Missing my partner

My partner of twenty years died a month ago after a painful decline over two years with pulmonary fibrosis. It’s a horrible disease. It slowly took away everything that made her life worth living, so that she wanted to die towards the end. I have endured loss before, when my first wife died, but I was much younger and much healthier then. I cry every day, and I struggle to even start to come to terms with my loss. Everything I look at brings a reminder. My family have been very, very good, but they do not live near me, and have their own busy lives to lead. Neighbours offer to help, but all I see when I visit is that they still have their loved one, and I don’t. I know that I have to try and cope, and start to do things again, but it’s hard, very hard.

Hi Malcolm im very sorry for your loss and welcome to this special club |(im 57 my wife was 41 )Take it 1 day at a time if legally you dont have to do something my advice is dont .Give yourself some me time because the nightmare will still be there when you return to normal life .Happy couples dont understand your pain they mean well .And i junderstand you looking at couples and being jealous etc .1on 1 at this early stage id try .Have you seen your gp also have you enquired about CRUSE bereavement councelling.Also the samaritians (i do all 3 and not 1 of them say shouldnt you be moving on ) talking to happy people i being asked this its been nearly a year i thought youd be over it by now .Talk to people on here we understand your pain and will never judge just give advice hope ive and can help Colin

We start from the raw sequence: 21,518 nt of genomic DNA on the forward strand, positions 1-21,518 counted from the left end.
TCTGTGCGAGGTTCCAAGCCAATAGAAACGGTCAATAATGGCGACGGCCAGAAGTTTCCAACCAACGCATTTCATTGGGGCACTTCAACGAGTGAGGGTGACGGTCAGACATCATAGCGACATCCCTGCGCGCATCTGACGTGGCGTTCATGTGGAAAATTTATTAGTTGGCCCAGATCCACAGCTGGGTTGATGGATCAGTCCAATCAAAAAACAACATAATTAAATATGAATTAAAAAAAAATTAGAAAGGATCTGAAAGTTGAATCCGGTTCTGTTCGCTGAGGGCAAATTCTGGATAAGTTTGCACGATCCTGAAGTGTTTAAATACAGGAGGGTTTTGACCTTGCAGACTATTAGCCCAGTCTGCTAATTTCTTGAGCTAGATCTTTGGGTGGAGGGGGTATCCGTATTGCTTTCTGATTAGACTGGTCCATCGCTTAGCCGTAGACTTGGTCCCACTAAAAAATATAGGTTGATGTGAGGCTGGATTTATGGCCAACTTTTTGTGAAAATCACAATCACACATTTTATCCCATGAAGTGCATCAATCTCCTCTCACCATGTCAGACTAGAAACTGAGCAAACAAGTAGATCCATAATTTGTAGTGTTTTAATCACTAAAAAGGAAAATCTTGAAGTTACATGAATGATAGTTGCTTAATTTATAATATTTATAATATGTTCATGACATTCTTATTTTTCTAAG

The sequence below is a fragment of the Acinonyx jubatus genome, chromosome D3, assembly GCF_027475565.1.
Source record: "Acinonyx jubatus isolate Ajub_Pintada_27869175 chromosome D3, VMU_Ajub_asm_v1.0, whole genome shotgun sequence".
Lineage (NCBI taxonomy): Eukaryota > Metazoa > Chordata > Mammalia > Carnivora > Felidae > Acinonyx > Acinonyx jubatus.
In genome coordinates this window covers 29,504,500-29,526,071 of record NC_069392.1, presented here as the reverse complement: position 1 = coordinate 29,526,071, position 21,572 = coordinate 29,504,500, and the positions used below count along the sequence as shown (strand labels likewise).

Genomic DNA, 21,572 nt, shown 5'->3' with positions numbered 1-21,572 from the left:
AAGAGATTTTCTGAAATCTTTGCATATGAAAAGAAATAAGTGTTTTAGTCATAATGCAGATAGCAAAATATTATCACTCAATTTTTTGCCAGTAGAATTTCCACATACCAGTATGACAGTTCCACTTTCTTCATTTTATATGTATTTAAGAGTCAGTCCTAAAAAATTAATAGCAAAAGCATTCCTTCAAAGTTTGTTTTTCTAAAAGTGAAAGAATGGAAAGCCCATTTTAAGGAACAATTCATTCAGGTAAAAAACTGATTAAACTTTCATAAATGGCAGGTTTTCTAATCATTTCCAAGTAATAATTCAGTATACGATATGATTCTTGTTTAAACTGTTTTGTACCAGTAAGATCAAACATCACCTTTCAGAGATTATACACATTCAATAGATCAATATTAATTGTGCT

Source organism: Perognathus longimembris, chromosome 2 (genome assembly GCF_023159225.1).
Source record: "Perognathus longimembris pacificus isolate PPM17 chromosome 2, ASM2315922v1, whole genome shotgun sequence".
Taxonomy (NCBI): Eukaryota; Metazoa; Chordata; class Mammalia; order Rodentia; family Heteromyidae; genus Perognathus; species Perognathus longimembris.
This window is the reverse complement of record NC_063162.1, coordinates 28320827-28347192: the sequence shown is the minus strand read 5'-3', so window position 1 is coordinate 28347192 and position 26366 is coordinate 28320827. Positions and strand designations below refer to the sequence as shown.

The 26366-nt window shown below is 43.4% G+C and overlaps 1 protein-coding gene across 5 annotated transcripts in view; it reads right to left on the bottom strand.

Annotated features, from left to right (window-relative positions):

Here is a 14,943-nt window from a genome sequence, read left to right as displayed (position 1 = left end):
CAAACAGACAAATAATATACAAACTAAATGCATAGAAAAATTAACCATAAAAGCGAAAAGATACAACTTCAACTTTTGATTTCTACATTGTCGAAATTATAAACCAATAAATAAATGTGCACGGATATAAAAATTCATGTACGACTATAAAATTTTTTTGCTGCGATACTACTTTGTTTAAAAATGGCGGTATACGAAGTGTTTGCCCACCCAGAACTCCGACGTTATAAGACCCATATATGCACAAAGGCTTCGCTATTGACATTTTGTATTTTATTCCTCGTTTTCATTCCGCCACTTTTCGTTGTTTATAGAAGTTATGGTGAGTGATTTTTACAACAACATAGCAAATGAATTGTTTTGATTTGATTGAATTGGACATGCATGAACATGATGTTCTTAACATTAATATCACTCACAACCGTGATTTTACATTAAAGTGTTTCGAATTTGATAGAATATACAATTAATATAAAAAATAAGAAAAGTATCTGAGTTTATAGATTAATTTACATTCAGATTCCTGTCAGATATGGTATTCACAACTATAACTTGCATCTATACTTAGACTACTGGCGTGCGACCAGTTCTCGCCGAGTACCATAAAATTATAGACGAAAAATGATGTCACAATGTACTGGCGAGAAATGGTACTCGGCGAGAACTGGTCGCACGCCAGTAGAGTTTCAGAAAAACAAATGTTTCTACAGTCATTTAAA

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Hello Malcolm, so sorry to hear of your loss and also that you have suffered before.

Just to add to Colin’s message, many of us put a very heavy and unnecessary burden on ourselves by our expectations of trying to cope. In my early days after I lost my wife Helen I was completely at the mercy of my feelings, now after some 4 months I do not cry every day. I do not know whether I am coping or not, and to be honest some days, to quote, Scarlet O’Hara I don’t give a damn - death may have taken the person but not the relationship. Having been the long term carer for your wife, and the fact that it was a very distressing disease, means that you have had a lot of trauma, and I do think Colin is spot on about counselling. But coping, as the outside world sees it, and starting to do things again, is for you to do in your own time. You are not alone on this site and we are all thinking about each other. Best wishes, Alan

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Thanks Colin and Alan. It is good to speak to someone else who has shared this nightmare. I still find it difficult to take in that I shall never see her again. I know that I am being selfish in wishing she was back, because I know that her life had become a misery and that she wanted to go even though it meant leaving me. The advice I give to people now is to tell their partners that they love them, and tell them again, because one day they won’t be able to.

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